Look up


One of my New Year's resolutions for 2012 (and every year, let's be honest) is to increase the regularity with which I study the scriptures (and this year, I'm including the Ensign -- the monthly magazine circulation by my church).

I've started reading on my iPhone (the Gospel Library ap works well for me!) on the subway during my morning commute. It may not be the most ideal time-slash-place to study--it is loud, I'm standing or rather stumbling around half of the time, and the highlighting function on the touch screen is a little tempermental-- it's just the best time for my current phase of life.

Long introduction to the point of this post, this morning I read a few articles from this month's Ensign and this entry was particularly poignant and in-line with some things I've been thinking about lately.


The world we live in today has all kinds of measurements—most of them external to us. I think such measurements can be especially harsh to young adults. You go to school and earn a grade, but that doesn’t necessarily take into account what else you experience in your other classes or your family or your life situation. Sometimes we’re judged by the way we look or by the car we drive. We might base our sense of self-worth on how many friends are writing on our wall on social networking sites.... It’s easy to get caught up in trying to please others, but we can’t trust such external measurements; the world can be too quick both to praise and to criticize. 
I think the challenge for all of us...is to try not to look sideways to see how others are viewing our lives but to look up to see how Heavenly Father sees us. He doesn’t look on the outward appearance but on the heart (see 1 Samuel 16:7). And He knows, better than anyone else, what each one of us needs. (Elder Carl B. Cook)

In the world of blogging and other social media, where our lives can be so public and the whole world, literally, can praise and criticize, it's so very easy to look sideways. I find it quite a dilemma as I want to use such platforms for good--a good outlet for me, good PR for the Church, a good way to stay in touch with family and friends--while NOT using Blogger statistics or the number of comments on my Instagram feed as the measuring stick of my worth. Add on top of that trying to not compare myself with  some e-famous siblings of mine and not coveting their following.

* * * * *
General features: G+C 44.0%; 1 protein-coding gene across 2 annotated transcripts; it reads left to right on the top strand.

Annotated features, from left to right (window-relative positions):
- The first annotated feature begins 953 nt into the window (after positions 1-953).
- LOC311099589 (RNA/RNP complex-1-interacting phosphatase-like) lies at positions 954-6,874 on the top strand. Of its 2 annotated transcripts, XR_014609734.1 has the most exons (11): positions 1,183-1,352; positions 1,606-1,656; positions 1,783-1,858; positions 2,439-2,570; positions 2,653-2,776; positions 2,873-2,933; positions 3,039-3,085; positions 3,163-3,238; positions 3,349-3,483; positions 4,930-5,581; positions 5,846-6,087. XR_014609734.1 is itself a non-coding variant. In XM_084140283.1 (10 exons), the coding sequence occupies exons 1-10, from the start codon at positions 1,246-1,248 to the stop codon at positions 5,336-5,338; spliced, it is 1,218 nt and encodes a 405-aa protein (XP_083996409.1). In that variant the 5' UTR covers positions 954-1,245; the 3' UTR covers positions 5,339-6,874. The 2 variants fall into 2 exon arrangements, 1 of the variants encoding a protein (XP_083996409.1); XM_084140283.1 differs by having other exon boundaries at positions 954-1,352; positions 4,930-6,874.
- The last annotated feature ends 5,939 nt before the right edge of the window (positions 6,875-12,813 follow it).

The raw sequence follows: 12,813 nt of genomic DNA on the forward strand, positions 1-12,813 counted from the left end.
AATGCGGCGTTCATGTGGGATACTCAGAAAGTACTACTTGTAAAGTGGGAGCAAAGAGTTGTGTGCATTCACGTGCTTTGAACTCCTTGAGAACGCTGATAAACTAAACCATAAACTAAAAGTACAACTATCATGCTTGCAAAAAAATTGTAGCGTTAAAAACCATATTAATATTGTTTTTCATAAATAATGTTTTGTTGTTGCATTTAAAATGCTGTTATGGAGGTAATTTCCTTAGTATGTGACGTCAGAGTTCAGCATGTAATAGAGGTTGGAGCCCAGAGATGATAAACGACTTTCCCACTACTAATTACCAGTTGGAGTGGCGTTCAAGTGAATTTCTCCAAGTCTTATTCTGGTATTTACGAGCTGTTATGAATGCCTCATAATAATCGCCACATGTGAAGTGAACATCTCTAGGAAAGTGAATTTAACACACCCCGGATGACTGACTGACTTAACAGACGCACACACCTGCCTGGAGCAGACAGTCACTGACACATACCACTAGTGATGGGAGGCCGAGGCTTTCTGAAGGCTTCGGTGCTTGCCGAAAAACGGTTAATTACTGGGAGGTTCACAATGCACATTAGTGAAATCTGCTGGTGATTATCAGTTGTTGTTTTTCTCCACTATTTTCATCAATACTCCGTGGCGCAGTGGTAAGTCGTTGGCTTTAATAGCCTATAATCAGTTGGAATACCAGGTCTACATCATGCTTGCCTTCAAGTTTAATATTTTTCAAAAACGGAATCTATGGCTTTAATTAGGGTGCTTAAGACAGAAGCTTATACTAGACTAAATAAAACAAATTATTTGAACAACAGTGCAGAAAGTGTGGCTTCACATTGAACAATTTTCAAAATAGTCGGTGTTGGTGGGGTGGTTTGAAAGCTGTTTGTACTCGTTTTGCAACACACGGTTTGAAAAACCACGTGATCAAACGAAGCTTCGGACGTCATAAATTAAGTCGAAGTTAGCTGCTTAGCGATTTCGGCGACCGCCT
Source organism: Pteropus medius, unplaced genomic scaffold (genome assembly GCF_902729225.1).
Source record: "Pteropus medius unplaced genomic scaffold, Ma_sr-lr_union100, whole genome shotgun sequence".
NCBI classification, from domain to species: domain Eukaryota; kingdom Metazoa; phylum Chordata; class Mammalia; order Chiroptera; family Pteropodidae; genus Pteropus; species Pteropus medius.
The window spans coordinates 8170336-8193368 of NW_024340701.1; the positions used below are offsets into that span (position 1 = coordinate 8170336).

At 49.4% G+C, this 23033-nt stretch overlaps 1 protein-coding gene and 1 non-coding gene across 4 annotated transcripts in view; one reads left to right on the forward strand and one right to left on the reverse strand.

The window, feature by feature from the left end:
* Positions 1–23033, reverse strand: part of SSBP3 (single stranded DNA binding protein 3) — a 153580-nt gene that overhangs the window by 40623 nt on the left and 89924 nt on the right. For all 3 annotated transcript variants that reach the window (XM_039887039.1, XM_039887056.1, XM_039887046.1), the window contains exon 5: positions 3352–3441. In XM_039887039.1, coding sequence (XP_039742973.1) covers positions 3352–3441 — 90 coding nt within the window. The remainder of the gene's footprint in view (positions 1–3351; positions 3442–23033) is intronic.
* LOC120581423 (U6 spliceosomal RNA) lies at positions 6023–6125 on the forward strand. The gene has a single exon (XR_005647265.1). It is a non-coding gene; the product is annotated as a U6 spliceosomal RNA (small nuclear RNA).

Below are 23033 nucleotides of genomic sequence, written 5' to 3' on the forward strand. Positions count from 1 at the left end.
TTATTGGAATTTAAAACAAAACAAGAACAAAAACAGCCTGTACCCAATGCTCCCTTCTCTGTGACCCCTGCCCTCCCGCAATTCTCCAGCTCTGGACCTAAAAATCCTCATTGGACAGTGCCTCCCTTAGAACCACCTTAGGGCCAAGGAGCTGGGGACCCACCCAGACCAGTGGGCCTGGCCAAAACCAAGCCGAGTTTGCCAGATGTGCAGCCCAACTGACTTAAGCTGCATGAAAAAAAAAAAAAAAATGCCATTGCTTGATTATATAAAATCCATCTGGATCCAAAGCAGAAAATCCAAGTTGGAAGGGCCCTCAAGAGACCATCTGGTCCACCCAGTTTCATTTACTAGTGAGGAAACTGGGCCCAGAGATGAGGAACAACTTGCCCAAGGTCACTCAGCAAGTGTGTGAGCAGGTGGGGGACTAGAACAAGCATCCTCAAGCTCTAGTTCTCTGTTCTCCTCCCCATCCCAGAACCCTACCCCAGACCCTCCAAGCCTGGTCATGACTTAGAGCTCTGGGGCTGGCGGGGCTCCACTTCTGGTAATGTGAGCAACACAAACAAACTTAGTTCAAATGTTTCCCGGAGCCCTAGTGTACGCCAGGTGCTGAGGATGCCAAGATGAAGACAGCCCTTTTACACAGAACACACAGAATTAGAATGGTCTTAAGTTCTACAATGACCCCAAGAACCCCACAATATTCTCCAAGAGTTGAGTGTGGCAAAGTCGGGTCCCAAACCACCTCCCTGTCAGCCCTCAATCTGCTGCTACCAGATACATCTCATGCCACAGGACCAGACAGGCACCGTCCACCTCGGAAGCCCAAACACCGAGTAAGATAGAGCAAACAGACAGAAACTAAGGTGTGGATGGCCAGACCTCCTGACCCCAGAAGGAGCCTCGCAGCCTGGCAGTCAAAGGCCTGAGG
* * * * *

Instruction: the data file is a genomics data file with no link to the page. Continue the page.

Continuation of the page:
In the words of a modern-day prophet, Thomas S. Monson, I foolishly turn my back on the wisom of God when I "follow the allurement of fickle fashion, the attraction of false popularity." It's not good for my psyche or my spirit.

I just have to remember why I do what I do (and not hold myself to unrealistic standards of the frequency and quality of my posts--related to another resolution). That this really is an outlet, and two-fold at that. It's a good place to let out what's inside of me and a place where family and friends can plug in to get an update on what I'm up to. Look up to God instead of sideways for validation and value.

In sum, “Amidst the confusion of our age, the conflicts of conscience, and the turmoil of daily living, an abiding faith becomes an anchor to our lives.” President Monson. So wise.

1 comment:

The White Silk Purse (Dana) said...

I love to read your writings. You are thoughtful, direct, and loving all at the same time!

I always look forward to your posts.

Love.